In a country where free expression and the right to redress/revolution are guaranteed, we cannot rest, for our lives can change in an instant. Time doesn’t stop and neither should we. She is as constant as nature.

“You cannot say, ‘I will not fight.’ Nature [karma] compels you to.” – Krishna to Arjuna, Bhagavad Gita



Tears for Fears

President Barack Obama wipes away a tear during his farewell address, January 10, 2017. (WH.gov)

“Democracy can buckle when we give in to fear. So, just as we, as citizens, must remain vigilant against external aggression, we must guard against a weakening of the values that make us who we are.”
– President Barack Obama, from his farewell speech, January 10, 2017

There was sobbing, actual wailing, in homes all across America, Tuesday night, including mine. President Barack Obama’s poignant and touching farewell address may have been the backdrop for this river of sorrow, but it wasn’t his poetic words, or the sunset of his challenging presidency, or even Malia wiping tears from her eyes or the president when he dried his own.

When the speech was over and the lights came up in McCormick Place, and President Obama moved slowly through the room, thanking each of the smart, dedicated, civically minded people who had given all they had to his administration and election races, the reason for the melancholy became clear. This wasn’t about what we’re losing, but what we are left with.

As someone who has had to mourn too often, I know the waves of sorrow that pound at the heart like a storm surge washing away a dune, eating and coming back to feast again and again, until all that’s left is the indestructible, the warm memories of what was lost.

This is not that kind of crying, that kind of aching absence of a lost parent. This is not solely about what is gone. It is about the terrifying uncertainty of what is to come. It is about a government being presided over by a fool who follows the advice of oligarchs, evangelicals and dominionists, each with their own Machiavellian agenda, whispering sweet nothings in his ear.

Like the Persian king of old, he is guided by vanity, ego and conquest (sexual and otherwise). It is how he values himself among men, to rise above them.

There is a period for mourning, but there comes a time when we must stop our sadness and empower each other to go on – not to “get over it,” as the more strident of our fellow Americans ridiculously insist , but – to  face the inevitable future, as challenging as it may be for our country and values.

“We have everything we need to meet those challenges,” the president said. “After all, we remain the wealthiest, most powerful, and most respected nation on Earth. Our youth, our drive, our diversity and openness, our boundless capacity for risk and reinvention means that the future should be ours. But that potential will only be realized if our democracy works. Only if our politics better reflects the decency of our people.”

The challenge is whether to be numb with fear in the face of a possible religious and/or cultural dystopia, or to stand shoulder-to-shoulder against those who would make it so. I choose the latter, because it is our right and, as I see it, our duty to make the world, our world, our neighbors’ world, better.

The promise of our democracy can be fulfilled, Obama went on, “only if all of us, regardless of party affiliation or particular interests, help restore the sense of common purpose that we so badly need right now.”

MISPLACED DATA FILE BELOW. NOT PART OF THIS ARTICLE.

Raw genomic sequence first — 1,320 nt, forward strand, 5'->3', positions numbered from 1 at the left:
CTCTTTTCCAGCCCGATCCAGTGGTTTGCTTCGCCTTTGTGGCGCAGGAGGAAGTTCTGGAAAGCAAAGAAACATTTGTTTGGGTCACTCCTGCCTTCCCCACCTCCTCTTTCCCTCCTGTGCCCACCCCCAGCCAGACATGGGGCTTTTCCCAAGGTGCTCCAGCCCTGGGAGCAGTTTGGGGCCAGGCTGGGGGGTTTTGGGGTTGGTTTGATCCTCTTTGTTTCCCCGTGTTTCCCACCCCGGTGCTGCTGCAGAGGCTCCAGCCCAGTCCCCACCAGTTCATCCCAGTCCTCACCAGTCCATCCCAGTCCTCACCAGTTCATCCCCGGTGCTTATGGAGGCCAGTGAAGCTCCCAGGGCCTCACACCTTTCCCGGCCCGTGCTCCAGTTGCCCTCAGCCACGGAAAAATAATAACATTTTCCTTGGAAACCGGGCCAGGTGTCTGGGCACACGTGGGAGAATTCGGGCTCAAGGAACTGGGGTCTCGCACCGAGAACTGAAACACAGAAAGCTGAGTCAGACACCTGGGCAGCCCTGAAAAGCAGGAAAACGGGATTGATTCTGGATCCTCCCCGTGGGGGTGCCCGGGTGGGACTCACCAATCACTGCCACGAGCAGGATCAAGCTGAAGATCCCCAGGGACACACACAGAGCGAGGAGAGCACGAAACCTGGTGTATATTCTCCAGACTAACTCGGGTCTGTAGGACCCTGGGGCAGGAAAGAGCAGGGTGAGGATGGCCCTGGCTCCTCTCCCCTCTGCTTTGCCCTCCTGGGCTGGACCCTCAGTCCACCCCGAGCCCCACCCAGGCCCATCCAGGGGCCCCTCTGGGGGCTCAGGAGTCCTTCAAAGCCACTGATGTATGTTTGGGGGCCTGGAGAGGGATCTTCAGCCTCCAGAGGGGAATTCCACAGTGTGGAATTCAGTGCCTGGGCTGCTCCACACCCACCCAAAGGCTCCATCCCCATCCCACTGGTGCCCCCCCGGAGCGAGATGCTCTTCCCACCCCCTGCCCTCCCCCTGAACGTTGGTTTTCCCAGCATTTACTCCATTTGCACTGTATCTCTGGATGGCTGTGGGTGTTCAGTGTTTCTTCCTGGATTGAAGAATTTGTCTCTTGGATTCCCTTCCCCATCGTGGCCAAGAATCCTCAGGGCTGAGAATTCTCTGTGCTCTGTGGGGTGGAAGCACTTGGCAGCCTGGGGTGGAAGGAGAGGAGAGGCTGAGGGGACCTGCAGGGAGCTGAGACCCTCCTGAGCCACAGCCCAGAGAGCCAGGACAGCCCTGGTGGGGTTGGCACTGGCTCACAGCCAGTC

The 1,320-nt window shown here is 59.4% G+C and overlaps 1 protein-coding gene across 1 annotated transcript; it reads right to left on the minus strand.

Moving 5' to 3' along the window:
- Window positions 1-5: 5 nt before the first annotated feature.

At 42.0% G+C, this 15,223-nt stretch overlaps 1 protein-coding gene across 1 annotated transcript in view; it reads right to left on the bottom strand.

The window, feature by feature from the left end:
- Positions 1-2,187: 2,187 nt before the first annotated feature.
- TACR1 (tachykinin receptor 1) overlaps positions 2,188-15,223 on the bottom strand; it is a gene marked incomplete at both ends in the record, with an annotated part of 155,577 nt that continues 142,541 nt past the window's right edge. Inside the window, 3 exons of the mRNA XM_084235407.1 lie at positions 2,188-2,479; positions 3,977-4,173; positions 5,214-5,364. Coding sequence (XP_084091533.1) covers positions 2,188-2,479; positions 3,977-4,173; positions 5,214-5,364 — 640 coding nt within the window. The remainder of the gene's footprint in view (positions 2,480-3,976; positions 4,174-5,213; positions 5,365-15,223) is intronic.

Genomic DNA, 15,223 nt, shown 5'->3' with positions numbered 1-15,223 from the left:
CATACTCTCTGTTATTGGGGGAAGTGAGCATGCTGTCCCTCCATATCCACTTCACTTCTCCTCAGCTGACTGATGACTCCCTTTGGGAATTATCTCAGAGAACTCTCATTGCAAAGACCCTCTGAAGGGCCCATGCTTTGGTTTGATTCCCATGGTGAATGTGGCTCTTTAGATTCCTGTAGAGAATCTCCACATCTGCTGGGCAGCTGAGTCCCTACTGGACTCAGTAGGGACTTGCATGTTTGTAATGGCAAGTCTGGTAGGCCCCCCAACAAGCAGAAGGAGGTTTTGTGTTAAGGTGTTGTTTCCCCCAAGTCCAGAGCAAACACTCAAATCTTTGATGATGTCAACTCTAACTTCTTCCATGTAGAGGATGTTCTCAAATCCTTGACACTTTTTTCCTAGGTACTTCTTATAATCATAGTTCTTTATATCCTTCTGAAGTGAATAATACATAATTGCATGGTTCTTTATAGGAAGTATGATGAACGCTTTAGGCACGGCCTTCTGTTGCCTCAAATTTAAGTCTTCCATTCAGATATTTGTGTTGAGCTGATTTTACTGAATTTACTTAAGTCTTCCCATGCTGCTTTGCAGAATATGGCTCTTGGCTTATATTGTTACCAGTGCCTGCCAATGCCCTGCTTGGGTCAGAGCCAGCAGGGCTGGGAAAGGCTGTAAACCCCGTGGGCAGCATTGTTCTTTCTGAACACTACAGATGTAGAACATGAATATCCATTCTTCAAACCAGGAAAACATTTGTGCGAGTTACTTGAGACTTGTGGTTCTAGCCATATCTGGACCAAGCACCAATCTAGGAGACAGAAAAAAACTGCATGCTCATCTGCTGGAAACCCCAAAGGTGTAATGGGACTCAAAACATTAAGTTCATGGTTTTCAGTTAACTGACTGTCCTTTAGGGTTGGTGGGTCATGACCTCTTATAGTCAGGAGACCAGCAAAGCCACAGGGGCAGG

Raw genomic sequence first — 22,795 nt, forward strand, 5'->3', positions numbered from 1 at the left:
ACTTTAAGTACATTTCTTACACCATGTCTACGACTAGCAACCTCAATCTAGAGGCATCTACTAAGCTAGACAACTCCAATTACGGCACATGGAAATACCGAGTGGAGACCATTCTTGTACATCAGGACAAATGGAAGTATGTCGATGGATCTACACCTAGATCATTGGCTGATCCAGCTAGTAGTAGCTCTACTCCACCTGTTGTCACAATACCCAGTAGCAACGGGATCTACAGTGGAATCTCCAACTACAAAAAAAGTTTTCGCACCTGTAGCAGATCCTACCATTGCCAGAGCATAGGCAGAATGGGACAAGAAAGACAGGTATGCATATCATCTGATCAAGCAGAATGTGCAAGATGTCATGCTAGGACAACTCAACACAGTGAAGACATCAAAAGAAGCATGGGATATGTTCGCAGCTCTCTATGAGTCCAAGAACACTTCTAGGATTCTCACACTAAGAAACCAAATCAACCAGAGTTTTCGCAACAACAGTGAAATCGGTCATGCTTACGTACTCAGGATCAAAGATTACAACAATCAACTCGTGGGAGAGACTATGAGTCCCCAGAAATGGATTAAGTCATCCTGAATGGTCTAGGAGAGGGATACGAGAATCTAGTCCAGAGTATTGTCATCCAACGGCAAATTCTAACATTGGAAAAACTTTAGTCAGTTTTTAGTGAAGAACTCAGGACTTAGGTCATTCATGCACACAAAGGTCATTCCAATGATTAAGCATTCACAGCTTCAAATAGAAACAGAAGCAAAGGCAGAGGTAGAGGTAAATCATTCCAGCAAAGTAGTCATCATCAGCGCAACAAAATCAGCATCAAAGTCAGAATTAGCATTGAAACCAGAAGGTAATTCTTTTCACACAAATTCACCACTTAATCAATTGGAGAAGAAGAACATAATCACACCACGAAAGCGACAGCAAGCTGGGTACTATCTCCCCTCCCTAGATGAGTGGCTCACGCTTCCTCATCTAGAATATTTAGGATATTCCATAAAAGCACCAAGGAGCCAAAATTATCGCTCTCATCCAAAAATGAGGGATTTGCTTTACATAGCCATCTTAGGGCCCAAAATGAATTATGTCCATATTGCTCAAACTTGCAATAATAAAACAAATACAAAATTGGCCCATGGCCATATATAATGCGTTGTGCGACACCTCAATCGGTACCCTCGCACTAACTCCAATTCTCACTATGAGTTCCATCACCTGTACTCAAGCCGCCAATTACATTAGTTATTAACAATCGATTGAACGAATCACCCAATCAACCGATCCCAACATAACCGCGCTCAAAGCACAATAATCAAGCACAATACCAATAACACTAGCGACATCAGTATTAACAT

“Our founders,” he said, “knew that democracy does require a basic sense of solidarity — the idea that for all our outward differences, we’re all in this together; that we rise or fall as one.”

We are citizens, after all, and not subjects. This country and its leaders belong to us.

“It falls to each of us,” the president admonished, “to be those those anxious, jealous guardians of our democracy; to embrace the joyous task we’ve been given to continually try to improve this great nation of ours. Because for all our outward differences, we, in fact, all share the same proud title, the most important office in a democracy: Citizen.”

The sadness must and will fade with time, so damn the past! Every fight we engage in now is for our future.

We will be loud, but civil. We will fight for our neighbors when their rights as Americans are trampled. We will, as President Obama said, be vigilant.

And because I know you’ve been humming this ever since you read the header, a bit of Everybody Wants to Rule the World:
“It’s my own desire, it’s my own remorse.
Help me to decide.
Help me make the most of freedom and of pleasure
Nothing ever lasts forever
Everybody wants to rule the world.”


An affirmative case for Hillary Clinton

“It wasn’t lost on everybody—including some in the press—that her principal transgression actually seemed to be that she was a woman who said what she thought instead of quietly receding into the conventionally accepted political staging.”
– from a Politico article about how a 60 Minutes appearance in 1992 planted in the minds of Americans their relative opinions of Hillary Rodham Clinton

What a crazy, screwed up election this has turned out to be, not that that’s news to anyone.

I’ve said it here before, but in the context of this wacky, 2016 election, it bears repeating. I am a Baby Boomer, albeit a late one. Like the song goes, I was born in the fifties. I was a Bernie Sanders supporter during the primaries because I am nothing if not a political idealist; free healthcare, free education and an end to income inequality are all important to me because they’re important to building a strong middle class and to the continuing progress of our great country.